Near the end of the project Brown turned his attention to completing the two spandrel figures for his painting 'Wycliffe reading his Translation of the Bible to John of Gaunt in the Presence of Chaucer and Gower' (1848, oil on canvas, Cartwright hall Art Gallery, Bradford). His diary entry for 28th February records that he changed his mind about one of them settling on a 'young girl instead of a child to impersonate the Protestant faith.' On the same day he 'composed the other figure of Romish faith, a figure holding a chained-up bible and a torch - with a hood like the penitents at Catholic funeras showing only the eyes, with burning fagots and a weel of torture or accessories' (Virginia Surtees, ed., 'The Diary of Ford Madox Brown,' p. 32). This figure can be seen in the oil sketch for 'Wycliffe reading his Translation of the Bible' (Cartwright Hall Art Gallery). It was not until the end of March that Brown began to make the cartoons for 'the symbolic figures in the spandrils' and at this point he redesigned them. He altered the figure of Catholicism, omitting the wheel and replacing the torch with a crucifix. He also decided to set the figures in roundels and surrounded the medieval scene with elaborate Gothic architecture similar to that in first designs for the triptych 'The Seeds and Fruits of English Poetry '(ultimately called 'Chaucer at the Court of Edward III'). He completed the cartoons for both figures in just over a week. According to his diary Brown had Miss Wild to sit for the figure of Protestantism and used Maitland's head for Catholicism (p. 37).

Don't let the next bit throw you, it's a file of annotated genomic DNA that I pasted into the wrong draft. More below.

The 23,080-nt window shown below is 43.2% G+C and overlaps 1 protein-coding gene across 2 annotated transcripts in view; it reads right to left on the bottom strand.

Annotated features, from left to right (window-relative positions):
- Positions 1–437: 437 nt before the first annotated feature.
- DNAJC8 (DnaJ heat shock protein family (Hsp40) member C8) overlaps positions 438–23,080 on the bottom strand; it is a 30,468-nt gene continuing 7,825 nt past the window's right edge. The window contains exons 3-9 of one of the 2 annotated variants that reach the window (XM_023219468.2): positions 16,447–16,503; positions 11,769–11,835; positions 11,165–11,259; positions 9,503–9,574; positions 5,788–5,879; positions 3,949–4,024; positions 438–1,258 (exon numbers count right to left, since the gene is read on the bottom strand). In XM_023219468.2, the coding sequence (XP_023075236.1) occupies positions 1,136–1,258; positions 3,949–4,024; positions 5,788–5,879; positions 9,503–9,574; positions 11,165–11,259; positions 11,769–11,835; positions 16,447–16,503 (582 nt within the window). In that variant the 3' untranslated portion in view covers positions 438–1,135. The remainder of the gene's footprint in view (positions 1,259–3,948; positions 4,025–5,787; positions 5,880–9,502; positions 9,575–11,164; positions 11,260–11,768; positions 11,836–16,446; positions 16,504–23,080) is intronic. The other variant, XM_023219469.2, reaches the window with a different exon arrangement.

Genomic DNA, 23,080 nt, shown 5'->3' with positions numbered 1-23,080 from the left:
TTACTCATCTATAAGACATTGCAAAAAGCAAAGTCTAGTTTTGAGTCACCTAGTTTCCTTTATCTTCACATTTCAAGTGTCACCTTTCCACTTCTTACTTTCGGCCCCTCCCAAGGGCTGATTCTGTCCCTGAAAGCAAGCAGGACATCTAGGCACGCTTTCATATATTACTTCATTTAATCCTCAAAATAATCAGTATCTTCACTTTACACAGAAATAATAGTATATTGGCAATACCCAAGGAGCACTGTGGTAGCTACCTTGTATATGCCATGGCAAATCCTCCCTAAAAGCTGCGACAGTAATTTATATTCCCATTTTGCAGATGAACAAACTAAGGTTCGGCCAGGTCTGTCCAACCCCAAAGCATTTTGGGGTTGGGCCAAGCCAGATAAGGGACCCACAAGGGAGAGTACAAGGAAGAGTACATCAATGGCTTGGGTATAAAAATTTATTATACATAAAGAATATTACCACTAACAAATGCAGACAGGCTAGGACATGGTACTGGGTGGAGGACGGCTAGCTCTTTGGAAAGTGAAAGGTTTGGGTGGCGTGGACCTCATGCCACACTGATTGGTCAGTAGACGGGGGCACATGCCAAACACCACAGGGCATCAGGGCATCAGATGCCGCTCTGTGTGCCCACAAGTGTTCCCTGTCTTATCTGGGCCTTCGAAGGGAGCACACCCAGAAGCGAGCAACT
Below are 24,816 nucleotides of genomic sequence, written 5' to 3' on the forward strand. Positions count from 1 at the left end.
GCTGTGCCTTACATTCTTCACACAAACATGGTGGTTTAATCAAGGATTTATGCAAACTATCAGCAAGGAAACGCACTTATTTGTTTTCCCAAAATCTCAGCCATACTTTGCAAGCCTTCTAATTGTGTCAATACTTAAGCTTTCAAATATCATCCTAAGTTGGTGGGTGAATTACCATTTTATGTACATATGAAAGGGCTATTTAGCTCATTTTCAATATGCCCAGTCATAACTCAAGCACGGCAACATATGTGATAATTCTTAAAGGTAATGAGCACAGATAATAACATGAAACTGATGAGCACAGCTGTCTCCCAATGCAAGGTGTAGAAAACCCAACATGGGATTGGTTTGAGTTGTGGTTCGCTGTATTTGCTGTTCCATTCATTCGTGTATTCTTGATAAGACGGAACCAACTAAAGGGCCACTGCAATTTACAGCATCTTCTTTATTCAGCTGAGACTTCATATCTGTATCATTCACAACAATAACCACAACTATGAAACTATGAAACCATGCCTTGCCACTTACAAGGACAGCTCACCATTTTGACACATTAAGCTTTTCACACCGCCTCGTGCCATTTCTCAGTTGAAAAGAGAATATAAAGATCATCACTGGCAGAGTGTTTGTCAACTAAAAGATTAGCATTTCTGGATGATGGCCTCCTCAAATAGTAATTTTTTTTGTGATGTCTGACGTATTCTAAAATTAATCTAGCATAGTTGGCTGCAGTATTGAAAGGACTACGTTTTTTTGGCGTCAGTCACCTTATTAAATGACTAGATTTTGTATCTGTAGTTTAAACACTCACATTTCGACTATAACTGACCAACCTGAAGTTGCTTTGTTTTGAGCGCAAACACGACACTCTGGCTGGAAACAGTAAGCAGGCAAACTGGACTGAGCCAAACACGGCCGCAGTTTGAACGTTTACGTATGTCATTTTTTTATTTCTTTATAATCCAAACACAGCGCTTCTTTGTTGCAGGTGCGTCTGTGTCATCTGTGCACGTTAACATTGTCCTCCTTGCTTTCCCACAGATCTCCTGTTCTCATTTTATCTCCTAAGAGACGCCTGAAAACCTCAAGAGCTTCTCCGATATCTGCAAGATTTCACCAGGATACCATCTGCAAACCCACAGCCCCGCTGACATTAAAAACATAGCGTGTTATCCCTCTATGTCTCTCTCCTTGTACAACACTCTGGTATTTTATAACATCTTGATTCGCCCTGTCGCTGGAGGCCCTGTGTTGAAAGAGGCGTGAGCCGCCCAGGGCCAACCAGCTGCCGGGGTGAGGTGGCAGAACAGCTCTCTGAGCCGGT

The two cartoons reveal that Brown was under intense pressure to finish the painting on time. The majority of the drawing for Catholicism is highly finished in black chalk but the edge of the book and the chain have been finished much less carefully in sepia ink. Likewise the cartoon for Protestantism is highly finished except the lily which is barely drawn in. Perhaps because he was running out of time Brown decided to deviate from his usual practice of tracing his figures onto the canvas before painting them and 'determined to make the figures fill up the whole of the spandrils without tracery work.' In order to do this he 'squared the monk & drew him in on the Canvas' (The Diary of Ford Madox Brown, p. 36). The lines he used to square up the cartoon are still visible on the drawing. The effort of finishing the work took its toll on Brown and he had to ask his friend Charles Lucy to draw the figure of Protestantism onto the canvas because he was having problems with his eyes, a complaint he makes several times in the diary and no doubt due to the punishing hours he put in near the completion of a painting.